Though Archie Mayo’s Moontide can never quite decide if it wants to be a sudsy melodrama or a nightmare noir, the violent mixing of these volatile elements in this tale of two damaged people finding each other in all those shadows and fog churned out something truly fantastic that you really need to see.
Other Points of Interest:
This post is part of my rehash and continuation of the For the Love of Film Noir Blogathon originally held back in February of 2011. Thus and so, we will be heading down the rain-soaked streets and neon-drenched back alleys of Noirville again for the entire month of March. And along with all the old material migrating over from the old site, we’ll also be scattering around a lot of new stuff as well. Also of note, we’ll be posting them in chronological order to show how the genre evolved and progressed from the 1940′s through the late ’50s. And as an added bonus, I’ll be posting some vintage adverts to stuff I’ve always associated with the genre — cigarettes, booze and fashionable ladies.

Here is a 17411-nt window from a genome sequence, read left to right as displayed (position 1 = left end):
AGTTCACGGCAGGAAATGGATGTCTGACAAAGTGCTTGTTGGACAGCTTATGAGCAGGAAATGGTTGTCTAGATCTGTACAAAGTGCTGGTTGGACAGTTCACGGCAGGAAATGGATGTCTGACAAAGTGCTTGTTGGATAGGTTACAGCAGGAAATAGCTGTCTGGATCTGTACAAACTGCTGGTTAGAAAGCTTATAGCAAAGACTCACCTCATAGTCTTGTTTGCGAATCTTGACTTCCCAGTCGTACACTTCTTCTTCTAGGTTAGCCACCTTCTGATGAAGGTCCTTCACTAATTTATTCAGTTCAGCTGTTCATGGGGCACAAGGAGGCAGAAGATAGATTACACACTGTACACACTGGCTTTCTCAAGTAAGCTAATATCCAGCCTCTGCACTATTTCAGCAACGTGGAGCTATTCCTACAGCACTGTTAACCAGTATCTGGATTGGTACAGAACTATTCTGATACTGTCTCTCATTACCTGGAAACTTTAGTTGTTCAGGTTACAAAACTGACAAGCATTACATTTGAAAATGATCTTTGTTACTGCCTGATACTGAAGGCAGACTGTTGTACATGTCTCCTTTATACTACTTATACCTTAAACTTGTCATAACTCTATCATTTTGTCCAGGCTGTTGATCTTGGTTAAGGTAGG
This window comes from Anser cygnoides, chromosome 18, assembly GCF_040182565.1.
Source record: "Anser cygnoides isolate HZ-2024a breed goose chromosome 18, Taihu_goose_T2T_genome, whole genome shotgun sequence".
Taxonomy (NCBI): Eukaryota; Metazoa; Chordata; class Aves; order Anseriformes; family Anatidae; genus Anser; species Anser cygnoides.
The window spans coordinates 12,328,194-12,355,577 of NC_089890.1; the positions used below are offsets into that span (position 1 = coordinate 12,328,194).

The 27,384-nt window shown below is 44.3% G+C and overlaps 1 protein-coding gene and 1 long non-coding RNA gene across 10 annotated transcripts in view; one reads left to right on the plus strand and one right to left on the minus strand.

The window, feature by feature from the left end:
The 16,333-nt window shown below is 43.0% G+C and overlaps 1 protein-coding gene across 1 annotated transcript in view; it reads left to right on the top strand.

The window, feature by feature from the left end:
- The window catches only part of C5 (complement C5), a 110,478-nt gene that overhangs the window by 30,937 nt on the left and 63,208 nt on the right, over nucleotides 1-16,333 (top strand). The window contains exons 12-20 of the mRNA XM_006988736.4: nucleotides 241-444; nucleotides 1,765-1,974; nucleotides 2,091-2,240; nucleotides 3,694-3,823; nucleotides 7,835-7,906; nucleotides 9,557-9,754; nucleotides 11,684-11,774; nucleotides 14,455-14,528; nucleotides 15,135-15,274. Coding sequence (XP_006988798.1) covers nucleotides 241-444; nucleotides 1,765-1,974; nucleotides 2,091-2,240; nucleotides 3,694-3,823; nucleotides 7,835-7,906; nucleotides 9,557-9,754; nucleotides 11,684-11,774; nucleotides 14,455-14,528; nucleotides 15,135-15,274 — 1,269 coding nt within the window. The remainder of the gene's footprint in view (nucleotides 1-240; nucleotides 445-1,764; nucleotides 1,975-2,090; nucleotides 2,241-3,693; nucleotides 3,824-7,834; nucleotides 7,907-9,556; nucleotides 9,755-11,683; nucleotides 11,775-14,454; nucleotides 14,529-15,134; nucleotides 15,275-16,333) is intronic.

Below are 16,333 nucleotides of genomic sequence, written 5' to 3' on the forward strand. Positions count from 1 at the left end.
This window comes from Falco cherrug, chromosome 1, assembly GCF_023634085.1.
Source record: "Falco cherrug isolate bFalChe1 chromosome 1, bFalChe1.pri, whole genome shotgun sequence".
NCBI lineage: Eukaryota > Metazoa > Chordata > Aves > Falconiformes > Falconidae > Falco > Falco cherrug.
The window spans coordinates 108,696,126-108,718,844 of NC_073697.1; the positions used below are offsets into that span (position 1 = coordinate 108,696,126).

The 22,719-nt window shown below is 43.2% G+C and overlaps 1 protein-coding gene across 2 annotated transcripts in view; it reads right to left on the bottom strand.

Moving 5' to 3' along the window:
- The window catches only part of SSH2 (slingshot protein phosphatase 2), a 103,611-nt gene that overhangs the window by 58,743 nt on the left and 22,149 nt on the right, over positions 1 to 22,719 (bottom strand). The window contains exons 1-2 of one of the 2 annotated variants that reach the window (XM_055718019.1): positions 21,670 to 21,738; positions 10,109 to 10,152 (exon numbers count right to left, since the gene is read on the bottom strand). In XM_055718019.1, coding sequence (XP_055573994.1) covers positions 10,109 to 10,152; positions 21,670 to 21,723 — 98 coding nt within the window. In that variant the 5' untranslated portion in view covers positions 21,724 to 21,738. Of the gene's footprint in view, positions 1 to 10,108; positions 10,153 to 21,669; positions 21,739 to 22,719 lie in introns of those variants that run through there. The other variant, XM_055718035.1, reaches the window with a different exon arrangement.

Moontide (1942) Twentieth Century Fox Film Corporation / P: Mark Hellinger / D: Archie Mayo / W: Nunnally Johnson, John O’Hara, Willard Robertson (novel) / C: Charles G. Clarke, Lucien Ballard / E: William Reynolds / M: David Buttolph, Cyril J. Mockridge / S: Jean Gabin, Ida Lupino, Thomas Mitchell, Claude Rains, Victor Sen Yung